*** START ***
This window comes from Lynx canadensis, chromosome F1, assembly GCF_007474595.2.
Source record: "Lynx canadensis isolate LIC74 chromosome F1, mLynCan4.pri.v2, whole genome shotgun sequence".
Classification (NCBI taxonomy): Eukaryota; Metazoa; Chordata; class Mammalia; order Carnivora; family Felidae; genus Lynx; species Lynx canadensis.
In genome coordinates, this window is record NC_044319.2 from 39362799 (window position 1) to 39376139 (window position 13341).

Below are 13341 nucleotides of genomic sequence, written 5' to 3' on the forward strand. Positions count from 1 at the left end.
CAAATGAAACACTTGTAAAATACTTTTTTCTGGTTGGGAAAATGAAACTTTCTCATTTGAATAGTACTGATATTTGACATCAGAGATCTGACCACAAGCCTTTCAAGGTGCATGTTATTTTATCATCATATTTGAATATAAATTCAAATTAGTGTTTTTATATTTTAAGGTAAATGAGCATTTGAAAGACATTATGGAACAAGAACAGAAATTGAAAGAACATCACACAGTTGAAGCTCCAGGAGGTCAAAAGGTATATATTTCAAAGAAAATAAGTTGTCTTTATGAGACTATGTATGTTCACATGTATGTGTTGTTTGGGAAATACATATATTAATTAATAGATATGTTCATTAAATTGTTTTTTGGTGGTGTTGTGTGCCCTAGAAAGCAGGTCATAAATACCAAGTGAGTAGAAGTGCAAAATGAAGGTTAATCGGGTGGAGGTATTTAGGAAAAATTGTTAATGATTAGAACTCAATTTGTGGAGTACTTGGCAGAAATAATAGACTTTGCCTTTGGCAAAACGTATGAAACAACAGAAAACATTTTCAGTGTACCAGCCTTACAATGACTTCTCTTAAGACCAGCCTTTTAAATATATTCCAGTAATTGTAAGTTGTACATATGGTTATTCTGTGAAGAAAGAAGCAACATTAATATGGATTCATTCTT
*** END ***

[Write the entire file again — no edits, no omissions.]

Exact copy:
This window comes from Lynx canadensis, chromosome F1, assembly GCF_007474595.2.
Source record: "Lynx canadensis isolate LIC74 chromosome F1, mLynCan4.pri.v2, whole genome shotgun sequence".
Classification (NCBI taxonomy): Eukaryota; Metazoa; Chordata; class Mammalia; order Carnivora; family Felidae; genus Lynx; species Lynx canadensis.
In genome coordinates, this window is record NC_044319.2 from 39362799 (window position 1) to 39376139 (window position 13341).

Below are 13341 nucleotides of genomic sequence, written 5' to 3' on the forward strand. Positions count from 1 at the left end.
CAAATGAAACACTTGTAAAATACTTTTTTCTGGTTGGGAAAATGAAACTTTCTCATTTGAATAGTACTGATATTTGACATCAGAGATCTGACCACAAGCCTTTCAAGGTGCATGTTATTTTATCATCATATTTGAATATAAATTCAAATTAGTGTTTTTATATTTTAAGGTAAATGAGCATTTGAAAGACATTATGGAACAAGAACAGAAATTGAAAGAACATCACACAGTTGAAGCTCCAGGAGGTCAAAAGGTATATATTTCAAAGAAAATAAGTTGTCTTTATGAGACTATGTATGTTCACATGTATGTGTTGTTTGGGAAATACATATATTAATTAATAGATATGTTCATTAAATTGTTTTTTGGTGGTGTTGTGTGCCCTAGAAAGCAGGTCATAAATACCAAGTGAGTAGAAGTGCAAAATGAAGGTTAATCGGGTGGAGGTATTTAGGAAAAATTGTTAATGATTAGAACTCAATTTGTGGAGTACTTGGCAGAAATAATAGACTTTGCCTTTGGCAAAACGTATGAAACAACAGAAAACATTTTCAGTGTACCAGCCTTACAATGACTTCTCTTAAGACCAGCCTTTTAAATATATTCCAGTAATTGTAAGTTGTACATATGGTTATTCTGTGAAGAAAGAAGCAACATTAATATGGATTCATTCTT